Several changed are coming to the city of Boston. Here is a look at just a few that are worthy of your attention.
Redevelopment Plans Released for Harvard Square Theatre Site
Additional details for the redevelopment of Cambridge’s Harvard Square Theatre have recently been released. According to these plans, the site would boast five floors of commercial space with offices located above storefronts, a two-screen theater and an LED-enabled façade that would be utilized for art or photography displays. Purchased by investor Gerald Chan in 2015, the theater had previously been shuttered for three years.
Before Chan can move forward with the proposals, the plans need to be approved by the Cambridge Historical Commission. As part of this process, the commission will have to approve the demolition of the former theater located on the site. If Chan gains this approval, the project will then need to pass through the Cambridge Planning Board before it can move forward.
Boston City Hall Plaza to Experience Overhaul
The city of Boston is moving forward with plans to overhaul its City Hall Plaza, with the $60 million project expected to get underway later this year. To start the project, the city will begin testing the plaza’s infrastructure this fall and into the winter. Plans for the area include installing a seasonal fountain and creating tree-shaded gathering spots. The city also plans to renovate the North Side entrance, which is currently off-limits to the public, and to complete major upgrades to the building. This will include improving water access, data lines and electricity.
Major work on the project is expected to begin in 2019 and will take five years to complete. As such, the annual Boston Winter event will not take place this year. Started in 2016, the event drew 300,000 visitors last fall and winter and featured attractions such as ice-skating and food vendors. The summer version of the event, called Patios, will continue uninterrupted into the early fall.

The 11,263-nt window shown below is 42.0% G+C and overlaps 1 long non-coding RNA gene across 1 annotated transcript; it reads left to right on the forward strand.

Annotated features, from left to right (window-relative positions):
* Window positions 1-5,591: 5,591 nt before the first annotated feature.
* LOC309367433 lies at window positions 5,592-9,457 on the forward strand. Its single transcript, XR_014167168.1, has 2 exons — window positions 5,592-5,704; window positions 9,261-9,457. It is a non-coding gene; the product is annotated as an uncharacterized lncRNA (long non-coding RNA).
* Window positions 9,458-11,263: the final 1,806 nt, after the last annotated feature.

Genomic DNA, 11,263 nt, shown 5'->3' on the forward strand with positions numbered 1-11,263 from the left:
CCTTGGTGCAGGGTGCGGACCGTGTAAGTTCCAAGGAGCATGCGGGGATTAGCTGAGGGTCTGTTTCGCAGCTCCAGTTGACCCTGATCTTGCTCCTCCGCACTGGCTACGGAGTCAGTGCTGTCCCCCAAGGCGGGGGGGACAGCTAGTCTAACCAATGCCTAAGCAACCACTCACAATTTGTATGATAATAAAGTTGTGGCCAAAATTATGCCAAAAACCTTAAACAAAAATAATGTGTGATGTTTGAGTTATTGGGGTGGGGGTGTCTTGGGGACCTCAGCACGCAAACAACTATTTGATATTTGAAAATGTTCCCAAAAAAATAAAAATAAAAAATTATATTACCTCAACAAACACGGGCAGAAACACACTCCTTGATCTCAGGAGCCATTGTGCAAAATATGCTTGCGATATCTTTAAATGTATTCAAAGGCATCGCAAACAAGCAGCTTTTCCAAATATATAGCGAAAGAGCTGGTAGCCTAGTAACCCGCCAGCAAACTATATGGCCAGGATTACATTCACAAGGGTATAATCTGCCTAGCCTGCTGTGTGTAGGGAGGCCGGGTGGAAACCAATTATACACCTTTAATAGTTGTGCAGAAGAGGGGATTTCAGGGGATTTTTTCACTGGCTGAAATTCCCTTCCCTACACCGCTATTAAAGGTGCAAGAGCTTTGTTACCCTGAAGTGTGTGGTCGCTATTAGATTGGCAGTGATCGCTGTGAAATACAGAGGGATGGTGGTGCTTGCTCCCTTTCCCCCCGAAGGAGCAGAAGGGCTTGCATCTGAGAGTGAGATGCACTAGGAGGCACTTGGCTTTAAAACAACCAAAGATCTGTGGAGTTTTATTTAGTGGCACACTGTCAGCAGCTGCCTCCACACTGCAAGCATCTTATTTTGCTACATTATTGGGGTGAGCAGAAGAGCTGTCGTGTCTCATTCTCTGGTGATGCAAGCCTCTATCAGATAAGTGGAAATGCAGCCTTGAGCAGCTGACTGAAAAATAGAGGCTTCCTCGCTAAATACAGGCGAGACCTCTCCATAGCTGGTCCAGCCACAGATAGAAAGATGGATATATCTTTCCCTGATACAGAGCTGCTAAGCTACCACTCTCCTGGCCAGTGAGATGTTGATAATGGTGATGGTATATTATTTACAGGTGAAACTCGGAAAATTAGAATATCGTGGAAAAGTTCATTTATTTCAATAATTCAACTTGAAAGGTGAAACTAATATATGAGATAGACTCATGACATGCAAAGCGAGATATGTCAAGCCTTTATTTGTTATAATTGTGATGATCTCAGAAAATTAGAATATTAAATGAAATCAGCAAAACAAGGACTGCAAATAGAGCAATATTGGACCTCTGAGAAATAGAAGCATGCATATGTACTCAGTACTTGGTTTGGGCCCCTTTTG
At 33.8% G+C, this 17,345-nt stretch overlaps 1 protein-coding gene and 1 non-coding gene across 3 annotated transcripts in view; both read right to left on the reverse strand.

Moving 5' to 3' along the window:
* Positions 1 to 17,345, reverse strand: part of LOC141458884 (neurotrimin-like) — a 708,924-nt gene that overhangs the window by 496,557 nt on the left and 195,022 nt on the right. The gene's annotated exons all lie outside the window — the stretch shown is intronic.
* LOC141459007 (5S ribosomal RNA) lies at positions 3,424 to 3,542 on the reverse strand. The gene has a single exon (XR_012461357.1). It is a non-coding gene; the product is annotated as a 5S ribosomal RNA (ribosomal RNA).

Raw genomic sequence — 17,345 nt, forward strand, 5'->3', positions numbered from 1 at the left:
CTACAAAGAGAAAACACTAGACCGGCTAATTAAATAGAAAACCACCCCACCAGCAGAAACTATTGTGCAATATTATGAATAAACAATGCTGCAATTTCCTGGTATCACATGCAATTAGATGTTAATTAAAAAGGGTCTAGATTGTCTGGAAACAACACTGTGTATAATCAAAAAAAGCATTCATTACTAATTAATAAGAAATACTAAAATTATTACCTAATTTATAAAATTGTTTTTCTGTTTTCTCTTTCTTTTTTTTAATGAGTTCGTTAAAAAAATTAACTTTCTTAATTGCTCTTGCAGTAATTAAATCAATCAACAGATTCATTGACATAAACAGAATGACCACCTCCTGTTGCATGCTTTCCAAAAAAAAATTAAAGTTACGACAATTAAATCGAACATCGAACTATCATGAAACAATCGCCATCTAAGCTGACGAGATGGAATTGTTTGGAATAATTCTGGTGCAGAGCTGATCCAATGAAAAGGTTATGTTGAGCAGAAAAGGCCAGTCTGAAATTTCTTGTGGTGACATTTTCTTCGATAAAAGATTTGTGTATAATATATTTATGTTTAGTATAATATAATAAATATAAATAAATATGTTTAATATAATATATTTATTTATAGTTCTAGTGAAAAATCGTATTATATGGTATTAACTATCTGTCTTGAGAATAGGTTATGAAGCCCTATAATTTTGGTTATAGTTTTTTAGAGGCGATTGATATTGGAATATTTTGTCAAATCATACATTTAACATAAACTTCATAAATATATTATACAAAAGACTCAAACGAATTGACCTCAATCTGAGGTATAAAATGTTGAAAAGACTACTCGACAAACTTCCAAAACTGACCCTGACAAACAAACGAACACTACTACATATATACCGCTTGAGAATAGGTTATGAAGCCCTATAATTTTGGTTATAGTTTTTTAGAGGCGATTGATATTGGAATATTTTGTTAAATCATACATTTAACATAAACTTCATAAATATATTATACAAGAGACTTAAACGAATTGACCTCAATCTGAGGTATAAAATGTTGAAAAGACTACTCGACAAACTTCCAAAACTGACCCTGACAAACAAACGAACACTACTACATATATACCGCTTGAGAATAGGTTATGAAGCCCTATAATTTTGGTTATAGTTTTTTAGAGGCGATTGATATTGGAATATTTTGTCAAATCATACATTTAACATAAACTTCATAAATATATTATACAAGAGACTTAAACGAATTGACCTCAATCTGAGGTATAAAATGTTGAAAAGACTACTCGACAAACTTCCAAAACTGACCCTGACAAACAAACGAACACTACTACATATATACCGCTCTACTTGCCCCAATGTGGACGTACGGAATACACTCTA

Groundbreaking on the Green Line extension recently took place, with plans calling to ultimately create seven new stations. While there have been several false starts on the project in the past, the 4.7-mile run seems fare more likely to be developed this time around. The project, which involves passing through Somerville into Medford, will cost $2.3 billion to complete. Unlike past false starts, the project now has the necessary funding and the general contractor in place to complete the work. With many developments along the route and near the extension depending upon the completion of the project, it is not likely to be stalled any longer. Completion of the project is expected to be completed in late 2021.
While the Green Line extension appears to be moving forward, plans for the Seaport-to-South Station aerial gondola have hit a bump in the road. With an affiliate of developer Millennium Partners being unable to make a deal with Stavis Seafoods to co-anchor an industrial site on the South Boston waterfront, the developer has lost its right to develop the 6.8 acres controlled by the Massachusetts Port Authority. This means funds will not be available to move forward with the mass transit project.